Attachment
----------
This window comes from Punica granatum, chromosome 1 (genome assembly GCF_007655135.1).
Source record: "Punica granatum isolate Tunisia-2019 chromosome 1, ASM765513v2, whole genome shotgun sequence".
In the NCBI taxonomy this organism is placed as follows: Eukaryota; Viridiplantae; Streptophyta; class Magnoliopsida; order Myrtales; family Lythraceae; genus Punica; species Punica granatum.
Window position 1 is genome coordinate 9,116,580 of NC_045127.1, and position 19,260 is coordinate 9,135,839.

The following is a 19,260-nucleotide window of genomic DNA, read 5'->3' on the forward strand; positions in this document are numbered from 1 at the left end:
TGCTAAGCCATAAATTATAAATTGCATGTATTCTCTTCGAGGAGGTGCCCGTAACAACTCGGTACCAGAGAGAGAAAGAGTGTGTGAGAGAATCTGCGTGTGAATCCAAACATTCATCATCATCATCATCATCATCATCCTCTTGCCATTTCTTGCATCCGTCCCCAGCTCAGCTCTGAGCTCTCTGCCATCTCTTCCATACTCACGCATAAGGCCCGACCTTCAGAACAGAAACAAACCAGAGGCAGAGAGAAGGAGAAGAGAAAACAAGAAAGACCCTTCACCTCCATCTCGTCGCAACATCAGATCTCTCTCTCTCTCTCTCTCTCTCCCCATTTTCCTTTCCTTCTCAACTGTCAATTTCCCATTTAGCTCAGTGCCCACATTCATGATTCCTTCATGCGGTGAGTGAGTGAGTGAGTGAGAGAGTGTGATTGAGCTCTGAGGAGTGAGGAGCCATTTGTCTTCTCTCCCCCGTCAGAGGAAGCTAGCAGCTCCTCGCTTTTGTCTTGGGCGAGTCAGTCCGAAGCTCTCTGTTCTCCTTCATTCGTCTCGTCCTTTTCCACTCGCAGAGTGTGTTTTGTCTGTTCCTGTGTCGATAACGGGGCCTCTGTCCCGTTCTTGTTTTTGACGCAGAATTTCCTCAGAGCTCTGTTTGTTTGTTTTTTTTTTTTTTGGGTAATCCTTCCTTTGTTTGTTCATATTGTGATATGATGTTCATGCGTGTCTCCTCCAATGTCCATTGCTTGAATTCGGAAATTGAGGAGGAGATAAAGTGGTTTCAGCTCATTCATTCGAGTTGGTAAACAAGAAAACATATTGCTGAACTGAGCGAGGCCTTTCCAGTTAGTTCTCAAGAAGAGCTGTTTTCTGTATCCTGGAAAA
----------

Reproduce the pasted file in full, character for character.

This window comes from Punica granatum, chromosome 1 (genome assembly GCF_007655135.1).
Source record: "Punica granatum isolate Tunisia-2019 chromosome 1, ASM765513v2, whole genome shotgun sequence".
In the NCBI taxonomy this organism is placed as follows: Eukaryota; Viridiplantae; Streptophyta; class Magnoliopsida; order Myrtales; family Lythraceae; genus Punica; species Punica granatum.
Window position 1 is genome coordinate 9,116,580 of NC_045127.1, and position 19,260 is coordinate 9,135,839.

The following is a 19,260-nucleotide window of genomic DNA, read 5'->3' on the forward strand; positions in this document are numbered from 1 at the left end:
TGCTAAGCCATAAATTATAAATTGCATGTATTCTCTTCGAGGAGGTGCCCGTAACAACTCGGTACCAGAGAGAGAAAGAGTGTGTGAGAGAATCTGCGTGTGAATCCAAACATTCATCATCATCATCATCATCATCATCCTCTTGCCATTTCTTGCATCCGTCCCCAGCTCAGCTCTGAGCTCTCTGCCATCTCTTCCATACTCACGCATAAGGCCCGACCTTCAGAACAGAAACAAACCAGAGGCAGAGAGAAGGAGAAGAGAAAACAAGAAAGACCCTTCACCTCCATCTCGTCGCAACATCAGATCTCTCTCTCTCTCTCTCTCTCTCCCCATTTTCCTTTCCTTCTCAACTGTCAATTTCCCATTTAGCTCAGTGCCCACATTCATGATTCCTTCATGCGGTGAGTGAGTGAGTGAGTGAGAGAGTGTGATTGAGCTCTGAGGAGTGAGGAGCCATTTGTCTTCTCTCCCCCGTCAGAGGAAGCTAGCAGCTCCTCGCTTTTGTCTTGGGCGAGTCAGTCCGAAGCTCTCTGTTCTCCTTCATTCGTCTCGTCCTTTTCCACTCGCAGAGTGTGTTTTGTCTGTTCCTGTGTCGATAACGGGGCCTCTGTCCCGTTCTTGTTTTTGACGCAGAATTTCCTCAGAGCTCTGTTTGTTTGTTTTTTTTTTTTTTGGGTAATCCTTCCTTTGTTTGTTCATATTGTGATATGATGTTCATGCGTGTCTCCTCCAATGTCCATTGCTTGAATTCGGAAATTGAGGAGGAGATAAAGTGGTTTCAGCTCATTCATTCGAGTTGGTAAACAAGAAAACATATTGCTGAACTGAGCGAGGCCTTTCCAGTTAGTTCTCAAGAAGAGCTGTTTTCTGTATCCTGGAAAA